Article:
Nuclear is key to decarbonisation, says head of IAEA
The use of nuclear power will need to increase to decarbonise electricity production, IAEA Director General Rafael Mariano Grossi said today at a side event during the United Nations COP25 climate summit in Madrid. Meeting sustainability and climate goals requires a significant use of nuclear energy, he said.
Grossi speaking at the COP25 side event (Image: J Donovan / IAEA)
Grossi was speaking at a high-level UN side event at COP25 on Sustainable Development Goal (SDG) 7, to ensure access to affordable and reliable energy. The event - entitled Accelerating the energy transformation in support of sustainable development and the Paris Agreement - focused on initiatives that could have a significant impact towards achieving SDG 7, help close the energy access gap in a sustainable way and promote climate action by transitioning toward zero-carbon energy solutions. It marked Grossi's first official trip since taking office on 3 December.
Nuclear power currently produces about 10% of the world's electricity, but contributes one-third of all low-carbon electricity, Grossi noted. Nuclear power avoids the emission of some 2 gigatonnes of carbon dioxide (CO2) annually. "Renewables such as wind and solar power are growing in importance. But these are intermittent energy sources which cannot meet countries' needs on their own," he said. "That means more use of nuclear power will be needed.
"Nuclear power offers a steady, reliable supply of electricity. It can provide continuous, low-carbon power to back up increasing use of renewables. It can be the key that unlocks their potential by providing flexible support - day or night, rain or shine."
Grossi said that nuclear energy and renewables should not be seen as being in competition with one another. "In order to achieve climate change goals and ensure sufficient energy for the future, we need to make use of all available sources of clean energy." If any major users of nuclear power were to cease using it overnight, there would be "very serious consequences" for CO2 emissions.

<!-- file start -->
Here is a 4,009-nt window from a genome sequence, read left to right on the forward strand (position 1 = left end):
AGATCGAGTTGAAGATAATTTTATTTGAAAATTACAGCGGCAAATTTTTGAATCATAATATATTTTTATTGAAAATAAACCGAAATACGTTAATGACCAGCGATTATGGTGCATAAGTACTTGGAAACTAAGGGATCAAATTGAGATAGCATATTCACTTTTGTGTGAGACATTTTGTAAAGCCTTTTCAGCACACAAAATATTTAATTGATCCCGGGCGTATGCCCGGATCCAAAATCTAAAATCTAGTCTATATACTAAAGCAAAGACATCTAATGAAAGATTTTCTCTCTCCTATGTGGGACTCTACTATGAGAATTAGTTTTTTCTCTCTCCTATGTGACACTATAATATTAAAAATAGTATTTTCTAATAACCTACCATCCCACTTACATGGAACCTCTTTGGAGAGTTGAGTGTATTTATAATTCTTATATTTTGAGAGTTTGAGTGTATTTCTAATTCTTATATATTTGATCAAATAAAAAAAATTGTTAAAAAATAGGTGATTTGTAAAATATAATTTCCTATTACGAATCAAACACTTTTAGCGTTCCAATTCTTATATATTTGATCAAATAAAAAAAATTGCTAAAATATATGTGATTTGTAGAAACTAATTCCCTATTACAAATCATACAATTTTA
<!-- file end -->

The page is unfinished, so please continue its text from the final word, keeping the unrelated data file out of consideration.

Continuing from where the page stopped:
Thirty countries are currently relying on nuclear power, Grossi noted. "Contrary to many perceptions, use of nuclear power continues to grow." He noted that 37 power reactors have been connected to the grid over the past five years and that a further 55 units are under construction. Four countries are building their first nuclear power plants, with another 25 or so countries actively considering adding nuclear to their energy mix.
"In coming years, technological advances and new funding models are likely to improve the economic attractiveness, safety and cost-effectiveness of nuclear power. For example, small modular reactors could make nuclear power feasible on smaller grids, and in remote settings, and for non-electrical applications."
The nuclear industry, led by World Nuclear Association, has set the Harmony goal for nuclear energy to provide at least 25% of global electricity by 2050. This will require trebling nuclear generation from its present level. Some 1000 GWe of new nuclear generating capacity will need to be constructed by then to achieve that goal. The Association has identified three requirements to achieve this: a level playing field that values reliability and energy security; a harmonised nuclear regulatory environment; and a holistic safety paradigm for the entire electricity system.
Researched and written by World Nuclear News